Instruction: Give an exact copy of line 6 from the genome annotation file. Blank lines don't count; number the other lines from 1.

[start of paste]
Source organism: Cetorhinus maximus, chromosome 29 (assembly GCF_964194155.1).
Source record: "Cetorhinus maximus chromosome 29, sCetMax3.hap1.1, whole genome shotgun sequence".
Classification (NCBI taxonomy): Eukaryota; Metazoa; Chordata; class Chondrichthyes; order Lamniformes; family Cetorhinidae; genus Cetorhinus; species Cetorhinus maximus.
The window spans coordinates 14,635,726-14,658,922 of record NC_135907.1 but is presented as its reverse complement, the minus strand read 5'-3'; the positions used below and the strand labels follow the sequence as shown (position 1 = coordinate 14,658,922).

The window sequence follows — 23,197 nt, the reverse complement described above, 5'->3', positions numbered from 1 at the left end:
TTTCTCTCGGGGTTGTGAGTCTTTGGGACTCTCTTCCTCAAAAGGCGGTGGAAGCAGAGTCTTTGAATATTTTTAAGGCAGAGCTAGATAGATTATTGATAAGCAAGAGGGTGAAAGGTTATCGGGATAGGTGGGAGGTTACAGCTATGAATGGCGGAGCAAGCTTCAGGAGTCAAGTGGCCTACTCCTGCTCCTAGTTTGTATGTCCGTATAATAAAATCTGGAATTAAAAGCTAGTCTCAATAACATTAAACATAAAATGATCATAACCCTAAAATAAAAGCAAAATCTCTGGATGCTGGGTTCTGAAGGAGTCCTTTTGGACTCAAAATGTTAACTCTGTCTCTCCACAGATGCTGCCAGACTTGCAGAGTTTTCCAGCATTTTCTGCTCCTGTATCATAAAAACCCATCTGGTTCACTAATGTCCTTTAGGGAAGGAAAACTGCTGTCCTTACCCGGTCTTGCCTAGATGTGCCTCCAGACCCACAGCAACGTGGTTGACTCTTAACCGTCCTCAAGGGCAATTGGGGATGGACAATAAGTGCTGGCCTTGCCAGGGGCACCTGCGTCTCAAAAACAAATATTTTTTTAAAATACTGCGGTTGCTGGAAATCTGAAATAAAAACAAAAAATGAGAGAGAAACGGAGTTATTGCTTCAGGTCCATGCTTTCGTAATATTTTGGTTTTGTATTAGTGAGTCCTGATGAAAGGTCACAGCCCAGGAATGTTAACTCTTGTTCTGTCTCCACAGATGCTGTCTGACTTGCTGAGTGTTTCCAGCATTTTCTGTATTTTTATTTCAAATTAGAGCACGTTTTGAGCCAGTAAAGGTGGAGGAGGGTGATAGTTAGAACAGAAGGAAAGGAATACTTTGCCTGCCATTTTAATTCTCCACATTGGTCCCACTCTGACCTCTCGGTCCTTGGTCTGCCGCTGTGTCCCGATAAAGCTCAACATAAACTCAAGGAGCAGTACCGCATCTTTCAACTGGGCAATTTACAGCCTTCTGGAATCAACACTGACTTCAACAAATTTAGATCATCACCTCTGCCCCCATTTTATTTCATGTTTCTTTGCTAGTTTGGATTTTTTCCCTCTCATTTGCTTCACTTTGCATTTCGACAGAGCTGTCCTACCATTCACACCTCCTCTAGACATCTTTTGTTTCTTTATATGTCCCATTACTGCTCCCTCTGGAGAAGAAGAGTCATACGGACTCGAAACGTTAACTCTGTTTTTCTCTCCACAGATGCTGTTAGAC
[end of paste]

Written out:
TTTCTCTCGGGGTTGTGAGTCTTTGGGACTCTCTTCCTCAAAAGGCGGTGGAAGCAGAGTCTTTGAATATTTTTAAGGCAGAGCTAGATAGATTATTGATAAGCAAGAGGGTGAAAGGTTATCGGGATAGGTGGGAGGTTACAGCTATGAATGGCGGAGCAAGCTTCAGGAGTCAAGTGGCCTACTCCTGCTCCTAGTTTGTATGTCCGTATAATAAAATCTGGAATTAAAAGCTAGTCTCAATAACATTAAACATAAAATGATCATAACCCTAAAATAAAAGCAAAATCTCTGGATGCTGGGTTCTGAAGGAGTCCTTTTGGACTCAAAATGTTAACTCTGTCTCTCCACAGATGCTGCCAGACTTGCAGAGTTTTCCAGCATTTTCTGCTCCTGTATCATAAAAACCCATCTGGTTCACTAATGTCCTTTAGGGAAGGAAAACTGCTGTCCTTACCCGGTCTTGCCTAGATGTGCCTCCAGACCCACAGCAACGTGGTTGACTCTTAACCGTCCTCAAGGGCAATTGGGGATGGACAATAAGTGCTGGCCTTGCCAGGGGCACCTGCGTCTCAAAAACAAATATTTTTTTAAAATACTGCGGTTGCTGGAAATCTGAAATAAAAACAAAAAATGAGAGAGAAACGGAGTTATTGCTTCAGGTCCATGCTTTCGTAATATTTTGGTTTTGTATTAGTGAGTCCTGATGAAAGGTCACAGCCCAGGAATGTTAACTCTTGTTCTGTCTCCACAGATGCTGTCTGACTTGCTGAGTGTTTCCAGCATTTTCTGTATTTTTATTTCAAATTAGAGCACGTTTTGAGCCAGTAAAGGTGGAGGAGGGTGATAGTTAGAACAGAAGGAAAGGAATACTTTGCCTGCCATTTTAATTCTCCACATTGGTCCCACTCTGACCTCTCGGTCCTTGGTCTGCCGCTGTGTCCCGATAAAGCTCAACATAAACTCAAGGAGCAGTACCGCATCTTTCAACTGGGCAATTTACAGCCTTCTGGAATCAACACTGACTTCAACAAATTTAGATCATCACCTCTGCCCCCATTTTATTTCATGTTTCTTTGCTAGTTTGGATTTTTTCCCTCTCATTTGCTTCACTTTGCATTTCGACAGAGCTGTCCTACCATTCACACCTCCTCTAGACATCTTTTGTTTCTTTATATGTCCCATTACTGCTCCCTCTGGAGAAGAAGAGTCATACGGACTCGAAACGTTAACTCTGTTTTTCTCTCCACAGATGCTGTTAGAC